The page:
The core of the gospel is the revelation that God became what we are so that we can better understand what God is and grasp what God is about: love, forgiveness, compassion, justice, peace. © Connections/media works.


Sermon Audio

The Reverend Josie Steytler preaches from the text after the gospel reading.

Direct MP3 Download ⇓

Weekly Church Service – Epiphany 3 – 27th of January 2019 – includes sermon audio

 Includes Sermon Audio

Sentence:

Jesus read from the prophet Isaiah; “the spirit of the Lord has anointed me to bring good news to the poor, to proclaim release to the captives.”
Luke 4: 18


Collect of the day

life-giving God, who sent your son Jesus to proclaim your kingdom and to teach with authority; anoint us with your spirit, that we too may bring good news to the poor, bind up the broken-hearted, and proclaim liberty to the captive, through Jesus Christ our Lord, who lives and reigns with you and the Holy Spirit, one God, now and forever. Amen.


Today’s readings

Nehemiah 8:1 – 10
Psalm 19
1 Corinthians 12:12 – 31
Luke 4:14 – 21

Next week:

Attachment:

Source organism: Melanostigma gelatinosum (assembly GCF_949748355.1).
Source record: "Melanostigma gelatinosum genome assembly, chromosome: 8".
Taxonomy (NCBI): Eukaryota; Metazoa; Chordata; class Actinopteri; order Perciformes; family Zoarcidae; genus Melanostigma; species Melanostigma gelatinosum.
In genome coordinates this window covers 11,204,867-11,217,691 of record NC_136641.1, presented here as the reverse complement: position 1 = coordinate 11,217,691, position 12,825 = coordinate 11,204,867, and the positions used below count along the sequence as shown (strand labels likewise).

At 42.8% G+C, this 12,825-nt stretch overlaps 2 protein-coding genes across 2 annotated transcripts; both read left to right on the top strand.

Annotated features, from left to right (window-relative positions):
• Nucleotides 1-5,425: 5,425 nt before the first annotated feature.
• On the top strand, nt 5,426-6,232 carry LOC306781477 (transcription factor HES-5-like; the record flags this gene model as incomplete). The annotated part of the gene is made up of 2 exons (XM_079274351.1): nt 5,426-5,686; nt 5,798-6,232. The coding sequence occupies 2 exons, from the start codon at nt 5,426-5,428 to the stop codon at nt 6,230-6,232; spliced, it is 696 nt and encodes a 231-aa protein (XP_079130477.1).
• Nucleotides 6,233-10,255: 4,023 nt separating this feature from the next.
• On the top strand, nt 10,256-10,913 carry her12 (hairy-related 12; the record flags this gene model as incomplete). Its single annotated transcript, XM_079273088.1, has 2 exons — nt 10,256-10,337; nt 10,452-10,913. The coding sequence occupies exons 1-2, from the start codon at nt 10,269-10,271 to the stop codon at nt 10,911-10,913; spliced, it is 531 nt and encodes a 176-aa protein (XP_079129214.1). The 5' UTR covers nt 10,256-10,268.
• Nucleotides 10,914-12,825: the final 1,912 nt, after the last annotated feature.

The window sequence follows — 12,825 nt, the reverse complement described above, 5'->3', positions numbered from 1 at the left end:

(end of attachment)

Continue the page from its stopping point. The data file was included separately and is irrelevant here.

Jeremiah 1:4 – 10
Psalm 71:1 – 8
1 Corinthians 13:1 – 13
Luke 4:21 – 30



A thought to ponder upon

Epiphany 3 – Luke 4:14 – 21

Luke, the author of this years cycle of gospel readings, is a “second-generation” Christian. Greek by birth and physician by profession, he was a traveling companion of Paul, through whom he met Mark and perhaps Peter himself. He writes his gospel mainly for gentiles like himself. For Luke, this Jesus fulfils not only Jewish dreams but every people’s hopes for wholeness and holiness.

Luke’s Gospel reflects the scientist precision in locating dates, places and people; but Luke’s Gospel also exhibits an interest in people rather than ideas. His account celebrates the compassion of Jesus for the outcast and “second-class citizens” of Jewish society, including and especially women.